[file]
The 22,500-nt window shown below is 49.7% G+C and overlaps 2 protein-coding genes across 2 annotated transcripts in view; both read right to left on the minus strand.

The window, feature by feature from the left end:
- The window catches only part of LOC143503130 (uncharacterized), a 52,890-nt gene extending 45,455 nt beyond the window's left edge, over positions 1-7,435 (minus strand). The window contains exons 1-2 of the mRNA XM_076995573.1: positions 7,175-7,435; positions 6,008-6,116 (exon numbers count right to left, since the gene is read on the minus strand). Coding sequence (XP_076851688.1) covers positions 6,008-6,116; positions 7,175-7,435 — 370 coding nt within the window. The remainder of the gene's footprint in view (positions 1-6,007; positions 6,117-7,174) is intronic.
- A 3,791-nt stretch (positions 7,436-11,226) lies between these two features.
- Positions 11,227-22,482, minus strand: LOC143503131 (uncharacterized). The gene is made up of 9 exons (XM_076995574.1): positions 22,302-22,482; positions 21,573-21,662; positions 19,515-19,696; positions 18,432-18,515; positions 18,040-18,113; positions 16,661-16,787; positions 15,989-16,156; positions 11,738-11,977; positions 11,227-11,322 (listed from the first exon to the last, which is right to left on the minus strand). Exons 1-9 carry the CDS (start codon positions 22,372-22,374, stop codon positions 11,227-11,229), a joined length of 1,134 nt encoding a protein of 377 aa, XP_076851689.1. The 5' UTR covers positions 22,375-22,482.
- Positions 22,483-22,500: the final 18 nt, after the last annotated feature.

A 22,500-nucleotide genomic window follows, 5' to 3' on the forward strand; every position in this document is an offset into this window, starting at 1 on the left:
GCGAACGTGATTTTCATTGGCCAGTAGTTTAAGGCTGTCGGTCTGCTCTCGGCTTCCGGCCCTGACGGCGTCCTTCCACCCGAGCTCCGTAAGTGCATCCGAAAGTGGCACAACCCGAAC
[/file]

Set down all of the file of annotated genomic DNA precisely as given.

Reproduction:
The 22,500-nt window shown below is 49.7% G+C and overlaps 2 protein-coding genes across 2 annotated transcripts in view; both read right to left on the minus strand.

The window, feature by feature from the left end:
- The window catches only part of LOC143503130 (uncharacterized), a 52,890-nt gene extending 45,455 nt beyond the window's left edge, over positions 1-7,435 (minus strand). The window contains exons 1-2 of the mRNA XM_076995573.1: positions 7,175-7,435; positions 6,008-6,116 (exon numbers count right to left, since the gene is read on the minus strand). Coding sequence (XP_076851688.1) covers positions 6,008-6,116; positions 7,175-7,435 — 370 coding nt within the window. The remainder of the gene's footprint in view (positions 1-6,007; positions 6,117-7,174) is intronic.
- A 3,791-nt stretch (positions 7,436-11,226) lies between these two features.
- Positions 11,227-22,482, minus strand: LOC143503131 (uncharacterized). The gene is made up of 9 exons (XM_076995574.1): positions 22,302-22,482; positions 21,573-21,662; positions 19,515-19,696; positions 18,432-18,515; positions 18,040-18,113; positions 16,661-16,787; positions 15,989-16,156; positions 11,738-11,977; positions 11,227-11,322 (listed from the first exon to the last, which is right to left on the minus strand). Exons 1-9 carry the CDS (start codon positions 22,372-22,374, stop codon positions 11,227-11,229), a joined length of 1,134 nt encoding a protein of 377 aa, XP_076851689.1. The 5' UTR covers positions 22,375-22,482.
- Positions 22,483-22,500: the final 18 nt, after the last annotated feature.

A 22,500-nucleotide genomic window follows, 5' to 3' on the forward strand; every position in this document is an offset into this window, starting at 1 on the left:
GCGAACGTGATTTTCATTGGCCAGTAGTTTAAGGCTGTCGGTCTGCTCTCGGCTTCCGGCCCTGACGGCGTCCTTCCACCCGAGCTCCGTAAGTGCATCCGAAAGTGGCACAACCCGAAC